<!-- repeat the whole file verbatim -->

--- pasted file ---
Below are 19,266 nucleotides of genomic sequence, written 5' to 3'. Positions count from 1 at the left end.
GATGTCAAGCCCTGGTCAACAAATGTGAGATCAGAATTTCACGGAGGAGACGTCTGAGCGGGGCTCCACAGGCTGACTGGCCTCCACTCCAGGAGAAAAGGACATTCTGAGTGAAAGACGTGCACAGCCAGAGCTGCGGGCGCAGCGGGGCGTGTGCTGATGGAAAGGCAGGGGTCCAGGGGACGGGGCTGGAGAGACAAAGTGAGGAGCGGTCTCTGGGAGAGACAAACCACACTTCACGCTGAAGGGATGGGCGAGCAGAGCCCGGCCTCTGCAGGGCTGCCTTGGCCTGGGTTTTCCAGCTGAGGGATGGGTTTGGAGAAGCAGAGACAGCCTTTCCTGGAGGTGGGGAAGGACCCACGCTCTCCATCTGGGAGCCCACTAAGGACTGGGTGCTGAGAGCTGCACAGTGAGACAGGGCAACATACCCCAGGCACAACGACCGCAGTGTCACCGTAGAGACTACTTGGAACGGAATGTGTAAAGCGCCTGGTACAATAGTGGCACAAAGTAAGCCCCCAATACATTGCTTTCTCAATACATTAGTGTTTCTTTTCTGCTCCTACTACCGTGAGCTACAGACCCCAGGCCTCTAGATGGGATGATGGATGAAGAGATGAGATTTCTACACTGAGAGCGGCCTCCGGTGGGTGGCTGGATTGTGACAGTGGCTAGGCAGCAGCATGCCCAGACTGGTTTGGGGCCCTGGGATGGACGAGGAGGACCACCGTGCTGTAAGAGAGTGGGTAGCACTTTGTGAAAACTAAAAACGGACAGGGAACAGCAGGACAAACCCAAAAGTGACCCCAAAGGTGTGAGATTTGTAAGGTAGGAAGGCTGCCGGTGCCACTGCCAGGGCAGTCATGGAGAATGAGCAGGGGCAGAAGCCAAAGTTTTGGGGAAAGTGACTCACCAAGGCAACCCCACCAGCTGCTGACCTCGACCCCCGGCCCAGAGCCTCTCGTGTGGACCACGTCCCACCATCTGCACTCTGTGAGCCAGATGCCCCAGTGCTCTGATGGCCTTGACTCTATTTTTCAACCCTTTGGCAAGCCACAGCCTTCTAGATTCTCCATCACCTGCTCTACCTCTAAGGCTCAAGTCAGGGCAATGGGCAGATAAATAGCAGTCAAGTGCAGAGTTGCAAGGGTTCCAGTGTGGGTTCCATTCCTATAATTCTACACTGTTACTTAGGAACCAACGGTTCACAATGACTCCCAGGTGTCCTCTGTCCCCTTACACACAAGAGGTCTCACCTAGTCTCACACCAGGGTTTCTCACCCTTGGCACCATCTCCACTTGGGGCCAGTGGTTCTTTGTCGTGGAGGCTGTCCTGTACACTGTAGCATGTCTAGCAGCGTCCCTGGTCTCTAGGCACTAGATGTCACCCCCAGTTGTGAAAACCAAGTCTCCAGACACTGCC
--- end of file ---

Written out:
Below are 19,266 nucleotides of genomic sequence, written 5' to 3'. Positions count from 1 at the left end.
GATGTCAAGCCCTGGTCAACAAATGTGAGATCAGAATTTCACGGAGGAGACGTCTGAGCGGGGCTCCACAGGCTGACTGGCCTCCACTCCAGGAGAAAAGGACATTCTGAGTGAAAGACGTGCACAGCCAGAGCTGCGGGCGCAGCGGGGCGTGTGCTGATGGAAAGGCAGGGGTCCAGGGGACGGGGCTGGAGAGACAAAGTGAGGAGCGGTCTCTGGGAGAGACAAACCACACTTCACGCTGAAGGGATGGGCGAGCAGAGCCCGGCCTCTGCAGGGCTGCCTTGGCCTGGGTTTTCCAGCTGAGGGATGGGTTTGGAGAAGCAGAGACAGCCTTTCCTGGAGGTGGGGAAGGACCCACGCTCTCCATCTGGGAGCCCACTAAGGACTGGGTGCTGAGAGCTGCACAGTGAGACAGGGCAACATACCCCAGGCACAACGACCGCAGTGTCACCGTAGAGACTACTTGGAACGGAATGTGTAAAGCGCCTGGTACAATAGTGGCACAAAGTAAGCCCCCAATACATTGCTTTCTCAATACATTAGTGTTTCTTTTCTGCTCCTACTACCGTGAGCTACAGACCCCAGGCCTCTAGATGGGATGATGGATGAAGAGATGAGATTTCTACACTGAGAGCGGCCTCCGGTGGGTGGCTGGATTGTGACAGTGGCTAGGCAGCAGCATGCCCAGACTGGTTTGGGGCCCTGGGATGGACGAGGAGGACCACCGTGCTGTAAGAGAGTGGGTAGCACTTTGTGAAAACTAAAAACGGACAGGGAACAGCAGGACAAACCCAAAAGTGACCCCAAAGGTGTGAGATTTGTAAGGTAGGAAGGCTGCCGGTGCCACTGCCAGGGCAGTCATGGAGAATGAGCAGGGGCAGAAGCCAAAGTTTTGGGGAAAGTGACTCACCAAGGCAACCCCACCAGCTGCTGACCTCGACCCCCGGCCCAGAGCCTCTCGTGTGGACCACGTCCCACCATCTGCACTCTGTGAGCCAGATGCCCCAGTGCTCTGATGGCCTTGACTCTATTTTTCAACCCTTTGGCAAGCCACAGCCTTCTAGATTCTCCATCACCTGCTCTACCTCTAAGGCTCAAGTCAGGGCAATGGGCAGATAAATAGCAGTCAAGTGCAGAGTTGCAAGGGTTCCAGTGTGGGTTCCATTCCTATAATTCTACACTGTTACTTAGGAACCAACGGTTCACAATGACTCCCAGGTGTCCTCTGTCCCCTTACACACAAGAGGTCTCACCTAGTCTCACACCAGGGTTTCTCACCCTTGGCACCATCTCCACTTGGGGCCAGTGGTTCTTTGTCGTGGAGGCTGTCCTGTACACTGTAGCATGTCTAGCAGCGTCCCTGGTCTCTAGGCACTAGATGTCACCCCCAGTTGTGAAAACCAAGTCTCCAGACACTGCC